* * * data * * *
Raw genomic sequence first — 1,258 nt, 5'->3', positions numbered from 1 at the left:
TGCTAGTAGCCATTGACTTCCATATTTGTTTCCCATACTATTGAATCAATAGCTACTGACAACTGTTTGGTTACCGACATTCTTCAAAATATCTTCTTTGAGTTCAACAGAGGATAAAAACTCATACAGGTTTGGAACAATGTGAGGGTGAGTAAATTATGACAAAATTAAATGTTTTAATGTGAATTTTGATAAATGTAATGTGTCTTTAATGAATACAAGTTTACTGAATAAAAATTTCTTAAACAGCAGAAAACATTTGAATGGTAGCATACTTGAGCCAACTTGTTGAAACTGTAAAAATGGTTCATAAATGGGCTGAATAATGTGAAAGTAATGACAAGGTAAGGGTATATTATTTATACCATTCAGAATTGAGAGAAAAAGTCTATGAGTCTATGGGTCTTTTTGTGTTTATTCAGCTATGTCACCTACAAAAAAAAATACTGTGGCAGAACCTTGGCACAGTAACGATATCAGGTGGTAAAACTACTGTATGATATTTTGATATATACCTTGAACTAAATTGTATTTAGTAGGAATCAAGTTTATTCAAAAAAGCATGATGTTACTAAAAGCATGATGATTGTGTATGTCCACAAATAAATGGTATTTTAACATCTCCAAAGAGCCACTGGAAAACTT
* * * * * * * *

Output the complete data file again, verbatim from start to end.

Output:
Raw genomic sequence first — 1,258 nt, 5'->3', positions numbered from 1 at the left:
TGCTAGTAGCCATTGACTTCCATATTTGTTTCCCATACTATTGAATCAATAGCTACTGACAACTGTTTGGTTACCGACATTCTTCAAAATATCTTCTTTGAGTTCAACAGAGGATAAAAACTCATACAGGTTTGGAACAATGTGAGGGTGAGTAAATTATGACAAAATTAAATGTTTTAATGTGAATTTTGATAAATGTAATGTGTCTTTAATGAATACAAGTTTACTGAATAAAAATTTCTTAAACAGCAGAAAACATTTGAATGGTAGCATACTTGAGCCAACTTGTTGAAACTGTAAAAATGGTTCATAAATGGGCTGAATAATGTGAAAGTAATGACAAGGTAAGGGTATATTATTTATACCATTCAGAATTGAGAGAAAAAGTCTATGAGTCTATGGGTCTTTTTGTGTTTATTCAGCTATGTCACCTACAAAAAAAAATACTGTGGCAGAACCTTGGCACAGTAACGATATCAGGTGGTAAAACTACTGTATGATATTTTGATATATACCTTGAACTAAATTGTATTTAGTAGGAATCAAGTTTATTCAAAAAAGCATGATGTTACTAAAAGCATGATGATTGTGTATGTCCACAAATAAATGGTATTTTAACATCTCCAAAGAGCCACTGGAAAACTT